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29-10-2020 13:18

Edvin Johannesen Edvin Johannesen

These black discs were growing along with Calycell

28-10-2020 19:30

Juuso Äikäs

I think this might be my first Calycina find. Thes

28-10-2020 17:28

Thorben Hülsewig

Hi there, Some days ago I found these hyaloscypha

28-10-2020 21:39

Joop van der Lee Joop van der Lee

MycoBank has changed the current name for Trichode

28-10-2020 12:04

Mirek Gryc

HelloI am looking for any descriptions of Trichari

28-10-2020 16:42

UZUN Yasin UZUN Yasin

Could anybody please send me a copy ??"Berthier J,

28-10-2020 12:42

Mirek Gryc

Hi.I received a dry apothecia from my friend, so I

26-10-2020 09:58


Hi.Here is the tiny white discomycete (~0.1 mm Ø)

27-10-2020 21:55

Dirk Baert

I fund this on the inside of a peziza.I think this

27-10-2020 21:40

Joop van der Lee Joop van der Lee

There is some doubt in how we address this species

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Puzzling pyrenomycete
Chris Yeates, 17-10-2020 20:29
Chris Yeates
Bonsoir tous

I recently collected, on a decorticated Quercus branch, numerous tiny black ascomata. They are up to 120µm in diameter and very flattened - i.e. not globose. While appearing smooth under the microscope there are short stout setae (less than 20µm long.).

The spores are uniseriate in the lower part of the asci, but clustered/biseriate towards the apex. In the living state they are mostly biguttulate and measure 6.4-8 x 2.7-3.1µm; in strong IKI the VBs break down and the older spores show a (true?) septum and the fact that they are clearly thick-walled.

Again in IKI the asci do not show a consistent apical apparatus - there is no blueing, in some cases what looks like a Diaporthales-type apex can be seen (see image) but nothing is visible in living material.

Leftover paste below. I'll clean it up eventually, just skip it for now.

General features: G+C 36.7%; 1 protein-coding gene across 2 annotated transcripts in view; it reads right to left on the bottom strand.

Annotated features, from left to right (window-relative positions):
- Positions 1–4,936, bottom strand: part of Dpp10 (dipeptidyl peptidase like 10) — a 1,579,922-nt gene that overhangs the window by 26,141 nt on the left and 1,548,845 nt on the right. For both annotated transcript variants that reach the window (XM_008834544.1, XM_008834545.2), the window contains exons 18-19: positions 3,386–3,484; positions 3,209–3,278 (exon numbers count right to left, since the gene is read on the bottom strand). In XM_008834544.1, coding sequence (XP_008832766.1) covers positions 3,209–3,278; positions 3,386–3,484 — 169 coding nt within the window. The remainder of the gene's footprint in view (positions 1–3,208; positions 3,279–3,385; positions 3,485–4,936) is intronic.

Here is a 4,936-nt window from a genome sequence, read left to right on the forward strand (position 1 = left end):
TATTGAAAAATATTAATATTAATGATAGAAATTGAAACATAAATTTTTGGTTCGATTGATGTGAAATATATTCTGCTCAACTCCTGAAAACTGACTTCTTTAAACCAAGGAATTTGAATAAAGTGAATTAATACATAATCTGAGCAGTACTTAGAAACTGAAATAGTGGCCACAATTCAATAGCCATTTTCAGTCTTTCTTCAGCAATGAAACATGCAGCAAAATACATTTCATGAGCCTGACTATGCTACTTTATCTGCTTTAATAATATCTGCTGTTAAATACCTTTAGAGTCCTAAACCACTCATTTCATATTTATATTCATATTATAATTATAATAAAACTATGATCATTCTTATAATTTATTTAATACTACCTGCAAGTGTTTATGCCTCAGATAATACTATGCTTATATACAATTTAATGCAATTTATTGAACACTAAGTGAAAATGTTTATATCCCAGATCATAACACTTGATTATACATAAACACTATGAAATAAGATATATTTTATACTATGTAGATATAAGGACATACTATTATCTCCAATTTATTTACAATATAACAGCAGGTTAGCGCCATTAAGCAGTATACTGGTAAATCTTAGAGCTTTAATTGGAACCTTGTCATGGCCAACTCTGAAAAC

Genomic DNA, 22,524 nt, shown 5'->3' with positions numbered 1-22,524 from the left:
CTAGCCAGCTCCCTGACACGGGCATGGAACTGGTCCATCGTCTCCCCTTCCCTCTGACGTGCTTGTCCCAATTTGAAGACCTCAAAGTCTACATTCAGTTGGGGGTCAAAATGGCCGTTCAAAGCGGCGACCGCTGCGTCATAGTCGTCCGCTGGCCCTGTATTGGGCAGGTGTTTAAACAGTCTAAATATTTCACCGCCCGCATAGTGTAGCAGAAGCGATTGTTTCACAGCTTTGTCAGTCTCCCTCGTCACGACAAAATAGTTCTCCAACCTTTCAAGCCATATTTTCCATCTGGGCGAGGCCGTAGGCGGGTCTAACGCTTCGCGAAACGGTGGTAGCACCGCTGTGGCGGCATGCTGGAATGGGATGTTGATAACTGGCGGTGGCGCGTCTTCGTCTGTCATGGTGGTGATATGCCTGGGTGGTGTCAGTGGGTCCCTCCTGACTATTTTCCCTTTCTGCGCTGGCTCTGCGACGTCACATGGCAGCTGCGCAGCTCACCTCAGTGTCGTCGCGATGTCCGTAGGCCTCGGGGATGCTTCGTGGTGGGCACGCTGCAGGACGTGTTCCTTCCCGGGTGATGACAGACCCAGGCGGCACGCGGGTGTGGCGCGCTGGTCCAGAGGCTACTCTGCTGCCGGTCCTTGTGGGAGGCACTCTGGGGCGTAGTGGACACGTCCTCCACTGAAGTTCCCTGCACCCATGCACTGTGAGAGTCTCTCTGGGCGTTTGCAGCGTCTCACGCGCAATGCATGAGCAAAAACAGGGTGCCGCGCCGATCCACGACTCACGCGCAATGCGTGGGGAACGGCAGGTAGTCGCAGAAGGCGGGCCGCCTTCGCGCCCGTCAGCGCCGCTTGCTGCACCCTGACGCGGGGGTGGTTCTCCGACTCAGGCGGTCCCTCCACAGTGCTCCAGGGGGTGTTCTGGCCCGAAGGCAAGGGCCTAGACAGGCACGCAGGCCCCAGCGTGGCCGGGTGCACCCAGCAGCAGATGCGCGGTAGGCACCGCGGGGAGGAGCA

I can't even start to place these in an order and would welcome any suggestions.

Amitiés, Chris
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Paul Cannon, 20-10-2020 18:34
Re : Puzzling pyrenomycete
Hi Chris

As no-one has suggested a name for this, I'll venture a suggestion.

It's difficult to see any details of the ascomata from your images (they need to be dry...) but I would look in and around Nitschkia. The genus Acanthonitschkea differs from Nitschkia [both genus spellings are correct, by the way] by the presence of spines on the ascomata/subiculum. However, yours are very small and inconspicuous and it could therefore be a short-spined species of Nitschkia with these being overlooked by previous authors. These things happen...

N. confertula might fit your collection, possibly, but there are other options. See Nannfeldt, Stray studies in the Coronophorales (Svensk Bot Tidskr. 69: 289, 1975), also Huhndorf et al. (Mycol. Res. 108: 1834, 2004) - I can send you if needed.

Good luck!

Chris Yeates, 20-10-2020 20:55
Chris Yeates
Re : Puzzling pyrenomycete
Thanks for the comments Paul.

Both the spores, and their arrangement in the asci are, I agree, similar to that one sees in Nitschkia and its allies. However, something I didn't mention in my original post was that the perithecia were thin-walled (no risk to cover-slips!), unlike Nitschkia, and, although black were slightly transparent. I know several of the species in that genus - including N. confertula (see attached). Also the perithecia were at most half the minimum diameter cited for all the likely Nitschkiae. The material is now dried and I shall have another look at it in due course.

Cheers, Chris
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